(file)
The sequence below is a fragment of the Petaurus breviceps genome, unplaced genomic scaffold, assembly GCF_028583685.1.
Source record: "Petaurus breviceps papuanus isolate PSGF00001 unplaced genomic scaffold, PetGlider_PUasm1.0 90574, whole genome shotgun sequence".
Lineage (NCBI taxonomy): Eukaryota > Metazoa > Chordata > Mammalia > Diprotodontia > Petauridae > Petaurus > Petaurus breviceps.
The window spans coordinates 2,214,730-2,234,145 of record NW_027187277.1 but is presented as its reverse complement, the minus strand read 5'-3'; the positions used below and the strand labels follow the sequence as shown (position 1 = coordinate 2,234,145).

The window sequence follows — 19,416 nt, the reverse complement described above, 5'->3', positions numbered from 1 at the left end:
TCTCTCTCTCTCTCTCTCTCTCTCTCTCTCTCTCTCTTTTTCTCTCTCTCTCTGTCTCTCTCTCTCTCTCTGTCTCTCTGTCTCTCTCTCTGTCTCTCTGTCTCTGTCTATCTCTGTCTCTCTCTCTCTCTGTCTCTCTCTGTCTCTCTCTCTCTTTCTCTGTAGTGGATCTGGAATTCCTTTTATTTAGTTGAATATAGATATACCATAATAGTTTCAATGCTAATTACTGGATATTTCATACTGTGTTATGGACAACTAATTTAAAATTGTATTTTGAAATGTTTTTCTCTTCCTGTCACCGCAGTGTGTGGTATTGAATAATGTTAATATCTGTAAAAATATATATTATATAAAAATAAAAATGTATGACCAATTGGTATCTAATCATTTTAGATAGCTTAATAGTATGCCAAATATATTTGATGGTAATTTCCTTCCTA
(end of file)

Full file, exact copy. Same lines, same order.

The sequence below is a fragment of the Petaurus breviceps genome, unplaced genomic scaffold, assembly GCF_028583685.1.
Source record: "Petaurus breviceps papuanus isolate PSGF00001 unplaced genomic scaffold, PetGlider_PUasm1.0 90574, whole genome shotgun sequence".
Lineage (NCBI taxonomy): Eukaryota > Metazoa > Chordata > Mammalia > Diprotodontia > Petauridae > Petaurus > Petaurus breviceps.
The window spans coordinates 2,214,730-2,234,145 of record NW_027187277.1 but is presented as its reverse complement, the minus strand read 5'-3'; the positions used below and the strand labels follow the sequence as shown (position 1 = coordinate 2,234,145).

The window sequence follows — 19,416 nt, the reverse complement described above, 5'->3', positions numbered from 1 at the left end:
TCTCTCTCTCTCTCTCTCTCTCTCTCTCTCTCTCTCTTTTTCTCTCTCTCTCTGTCTCTCTCTCTCTCTCTGTCTCTCTGTCTCTCTCTCTGTCTCTCTGTCTCTGTCTATCTCTGTCTCTCTCTCTCTCTGTCTCTCTCTGTCTCTCTCTCTCTTTCTCTGTAGTGGATCTGGAATTCCTTTTATTTAGTTGAATATAGATATACCATAATAGTTTCAATGCTAATTACTGGATATTTCATACTGTGTTATGGACAACTAATTTAAAATTGTATTTTGAAATGTTTTTCTCTTCCTGTCACCGCAGTGTGTGGTATTGAATAATGTTAATATCTGTAAAAATATATATTATATAAAAATAAAAATGTATGACCAATTGGTATCTAATCATTTTAGATAGCTTAATAGTATGCCAAATATATTTGATGGTAATTTCCTTCCTA